With unexpected life challenges being thrown your way, bankruptcy seems to be the only method to overcome your debt and start over.
If you have outstanding unsecured debt with credit cards, personal loans, lines of credit, payday loans, 407, and CRA debt, bankruptcy may be a reset you need for a debt-free future.
By filing for bankruptcy, all collections from creditors and/or garnishments against your wages stop with an instant stay of court actions, excluding Family court or Provincial Offences court orders.
In some cases, bankruptcy is the best opportunity to put an end to debt and credit challenges, giving you a break from financial stress, collection calls and mounting debt.
While bankruptcy may sometimes be the best solution, it should be carefully considered as it has long-term impact and even legal implications.
Declaring bankruptcy is best considered and executed with the help of a personal debt consultant who can help you decide if bankruptcy is your best course of action, explain potential consequences and assist in navigating the bankruptcy process.
To learn if bankruptcy is right for you, schedule a free consultation with our team now.
Bankruptcy eliminates debt, but may impact things you own.
During bankruptcy, your spouse/common-law is not affected unless they have co-signed or are a guarantor for your accounts.
If you are self-employed, you can continue normal business activities during bankruptcy. Your household income will be monitored until your discharge date. Discover how bankruptcy may impact your assets. Schedule your free consultation today!Get A Free Consultation
EmpireOne Credit is dedicated to helping clients in the Greater Toronto Area who are struggling with debt and financial hardship. EmpireOne Credit’s passion is derived from the knowledge that the situation isn’t always as bad as it seems. EmpireOne guides their clients toward the best options possible, whether that is a debt consolidation, a consumer proposal or declaring bankruptcy.
Regardless of the path taken, EmpireOne Credit is proud to help clients every step of the way.
Bankruptcy eliminates your obligation to pay the creditor, but the co-signer will still be responsible for any co-signed debt.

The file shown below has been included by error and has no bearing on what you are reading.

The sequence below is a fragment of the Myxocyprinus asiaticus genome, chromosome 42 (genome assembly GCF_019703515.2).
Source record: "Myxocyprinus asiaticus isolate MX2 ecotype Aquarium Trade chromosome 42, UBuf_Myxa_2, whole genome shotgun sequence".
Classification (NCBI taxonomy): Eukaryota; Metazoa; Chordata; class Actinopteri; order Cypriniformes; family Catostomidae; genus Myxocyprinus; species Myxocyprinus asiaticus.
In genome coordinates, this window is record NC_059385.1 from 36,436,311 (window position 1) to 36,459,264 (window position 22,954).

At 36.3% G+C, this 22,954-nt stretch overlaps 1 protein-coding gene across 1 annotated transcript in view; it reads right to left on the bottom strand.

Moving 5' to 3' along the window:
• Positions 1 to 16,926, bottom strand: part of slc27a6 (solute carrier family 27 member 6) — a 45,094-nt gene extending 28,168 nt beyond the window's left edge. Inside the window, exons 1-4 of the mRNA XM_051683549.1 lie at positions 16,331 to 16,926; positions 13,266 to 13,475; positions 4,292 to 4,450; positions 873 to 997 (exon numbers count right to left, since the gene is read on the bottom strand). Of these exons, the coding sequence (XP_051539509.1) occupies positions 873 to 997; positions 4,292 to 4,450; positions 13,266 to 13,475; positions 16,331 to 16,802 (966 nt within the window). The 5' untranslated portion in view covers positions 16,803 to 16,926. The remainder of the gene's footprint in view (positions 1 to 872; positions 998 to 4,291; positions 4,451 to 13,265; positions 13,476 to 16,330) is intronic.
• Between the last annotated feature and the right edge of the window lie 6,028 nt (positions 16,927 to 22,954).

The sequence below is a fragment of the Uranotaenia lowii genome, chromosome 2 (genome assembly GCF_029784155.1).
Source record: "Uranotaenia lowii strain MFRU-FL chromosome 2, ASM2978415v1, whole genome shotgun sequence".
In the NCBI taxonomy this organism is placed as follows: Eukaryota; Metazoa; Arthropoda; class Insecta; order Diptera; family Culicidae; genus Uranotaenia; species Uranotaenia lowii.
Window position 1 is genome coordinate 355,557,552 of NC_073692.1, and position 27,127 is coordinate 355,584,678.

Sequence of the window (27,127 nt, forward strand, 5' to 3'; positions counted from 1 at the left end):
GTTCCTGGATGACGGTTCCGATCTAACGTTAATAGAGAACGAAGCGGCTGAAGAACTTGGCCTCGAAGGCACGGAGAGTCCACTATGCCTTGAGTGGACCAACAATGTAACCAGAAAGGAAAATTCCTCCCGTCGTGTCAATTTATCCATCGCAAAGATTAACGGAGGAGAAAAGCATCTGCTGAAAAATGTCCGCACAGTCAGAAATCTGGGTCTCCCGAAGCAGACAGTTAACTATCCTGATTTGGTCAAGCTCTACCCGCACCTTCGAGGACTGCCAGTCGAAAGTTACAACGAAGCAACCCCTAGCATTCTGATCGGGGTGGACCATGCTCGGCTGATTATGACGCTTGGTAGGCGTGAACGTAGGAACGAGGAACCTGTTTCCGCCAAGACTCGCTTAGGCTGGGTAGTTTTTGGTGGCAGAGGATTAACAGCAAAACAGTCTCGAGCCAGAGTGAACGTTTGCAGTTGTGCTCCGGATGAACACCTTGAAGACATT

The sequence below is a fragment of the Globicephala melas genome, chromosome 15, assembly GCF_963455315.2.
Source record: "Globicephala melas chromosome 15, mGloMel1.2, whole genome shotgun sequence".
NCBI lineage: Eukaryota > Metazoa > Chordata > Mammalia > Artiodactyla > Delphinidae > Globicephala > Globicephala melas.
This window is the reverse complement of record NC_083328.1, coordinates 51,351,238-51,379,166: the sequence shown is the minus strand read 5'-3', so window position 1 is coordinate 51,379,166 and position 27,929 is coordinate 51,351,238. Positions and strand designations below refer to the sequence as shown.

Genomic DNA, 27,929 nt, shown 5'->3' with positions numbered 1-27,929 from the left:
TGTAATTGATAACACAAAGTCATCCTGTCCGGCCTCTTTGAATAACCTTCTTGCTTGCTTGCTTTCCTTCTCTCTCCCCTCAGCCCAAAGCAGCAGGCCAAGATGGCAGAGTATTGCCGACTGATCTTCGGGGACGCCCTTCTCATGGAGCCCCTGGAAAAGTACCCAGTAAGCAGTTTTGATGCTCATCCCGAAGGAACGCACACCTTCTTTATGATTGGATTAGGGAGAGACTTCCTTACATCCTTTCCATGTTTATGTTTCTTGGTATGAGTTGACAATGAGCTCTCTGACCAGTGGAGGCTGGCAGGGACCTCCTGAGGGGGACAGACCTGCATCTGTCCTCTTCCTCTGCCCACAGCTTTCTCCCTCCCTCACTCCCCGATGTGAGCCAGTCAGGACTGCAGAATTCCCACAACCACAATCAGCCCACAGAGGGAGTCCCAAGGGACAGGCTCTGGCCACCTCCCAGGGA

YES. There is no legal restriction preventing you from traveling outside the country while in bankruptcy. However, there are some situations where you are required to be physically present in order to obtain your discharge. If you are unable to attend in person, there may be a delay in getting your discharge from bankruptcy.
If there is a huge amount of equity in your house, you cannot keep it when filing for bankruptcy. However, if it has very little or no equity at all, making arrangements with a mortgage company to continue paying the mortgage is also feasible. Doing so will let you keep the house post-filing for bankruptcy. On the other hand, if the house has considerable equity, it is your trustee who will decide whether the house should be seized and sold, or other arrangements need to be made (for repaying the equity). Other arrangements include borrowing from relatives, friends, or colleagues. You can even opt for a second mortgage.
There are a few variations to this. If your income is more than the minimum limit set out by the Canadian government, there are chances of your bankruptcy being extended longer than nine months. Also, if this isn’t the first time you’re filing for bankruptcy, the duration will be longer than 9 months. Lastly, if you failed to fulfill one or more of your obligations under bankruptcy, expect delays in your discharge.
In Canada, filing for bankruptcy has no impact on the spouse. The debts solely belong to the person filing for bankruptcy and hence, only he/she holds complete responsibility. Similarly, if you file for bankruptcy, only your debts will be discharged. The spouse or common-law partner is not responsible for the debts. However, there are exceptions if your spouse has co-guaranteed your debt.
Also referred to as bankruptcy exemptions, the Canadian government exempts certain assets to facilitate a fresh financial start for individuals. Some of the most crucial exemptions include limited amounts of:
Typically, bankruptcy discharges unsecured debts. However, there are some exceptions under the law where the following debts remain:
The discharged debts include: